Author(s): Leone M, Iacoviello M, Leone M, Iacoviello M
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Abstract Over the last years a number of new biomarkers reflecting different aspects of heart failure (HF) pathophysiology have been evaluated in order to improve diagnosis and to better define prognosis of patients. Among these, Galectin 3 (Gal-3) seems particularly promising. It is a soluble beta galactoside-binding lectin produced by activated macrophages which binds and activates the fibroblasts thus leading to the deposition of collagen into the extracellular matrix and to a progressive cardiac fibrosis. Gal-3 plays also an important regulatory role in inflammatory status. Experimental studies have demonstrated that it is involved in cardiac remodeling and that it is one of the main determinants of development and progression of HF. In humans, Gal-3 plasma levels are associated with the onset of HF in apparently healthy patients and have been found being predictors of a worse prognosis in acute (AHF) as well as in chronic heart failure (CHF). Furthermore, Gal-3 serum levels are strongly correlated with renal dysfunction thus suggesting a possible role in better characterizing cardiorenal syndrome. The aim of this review was to revise the available experimental and clinical data concerning the role of Gal-3 as prognostic marker in HF.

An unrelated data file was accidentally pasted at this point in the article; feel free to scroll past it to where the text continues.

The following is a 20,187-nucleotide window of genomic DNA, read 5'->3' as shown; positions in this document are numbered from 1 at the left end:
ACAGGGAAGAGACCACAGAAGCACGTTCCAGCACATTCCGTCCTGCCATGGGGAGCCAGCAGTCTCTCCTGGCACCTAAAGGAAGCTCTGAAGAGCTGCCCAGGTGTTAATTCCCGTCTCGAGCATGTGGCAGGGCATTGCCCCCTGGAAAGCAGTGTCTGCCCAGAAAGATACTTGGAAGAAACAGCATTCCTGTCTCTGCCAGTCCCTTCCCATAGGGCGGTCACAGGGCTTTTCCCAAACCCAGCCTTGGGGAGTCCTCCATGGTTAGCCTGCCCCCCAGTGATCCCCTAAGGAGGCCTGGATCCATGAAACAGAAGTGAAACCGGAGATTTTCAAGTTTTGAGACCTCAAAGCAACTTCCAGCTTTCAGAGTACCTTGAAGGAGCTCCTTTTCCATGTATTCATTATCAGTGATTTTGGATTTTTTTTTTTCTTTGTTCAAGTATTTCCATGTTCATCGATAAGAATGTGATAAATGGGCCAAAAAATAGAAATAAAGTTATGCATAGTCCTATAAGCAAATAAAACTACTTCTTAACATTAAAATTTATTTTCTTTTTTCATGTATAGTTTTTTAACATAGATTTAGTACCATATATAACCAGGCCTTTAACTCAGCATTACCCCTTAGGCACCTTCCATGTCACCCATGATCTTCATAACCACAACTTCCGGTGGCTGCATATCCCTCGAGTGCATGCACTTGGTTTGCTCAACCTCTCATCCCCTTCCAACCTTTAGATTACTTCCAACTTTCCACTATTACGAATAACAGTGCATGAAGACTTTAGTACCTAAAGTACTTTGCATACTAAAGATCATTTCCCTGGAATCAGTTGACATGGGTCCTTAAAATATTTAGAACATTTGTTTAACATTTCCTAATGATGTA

This article was published in Minerva Cardioangiol
and referenced in Clinical & Medical Biochemistry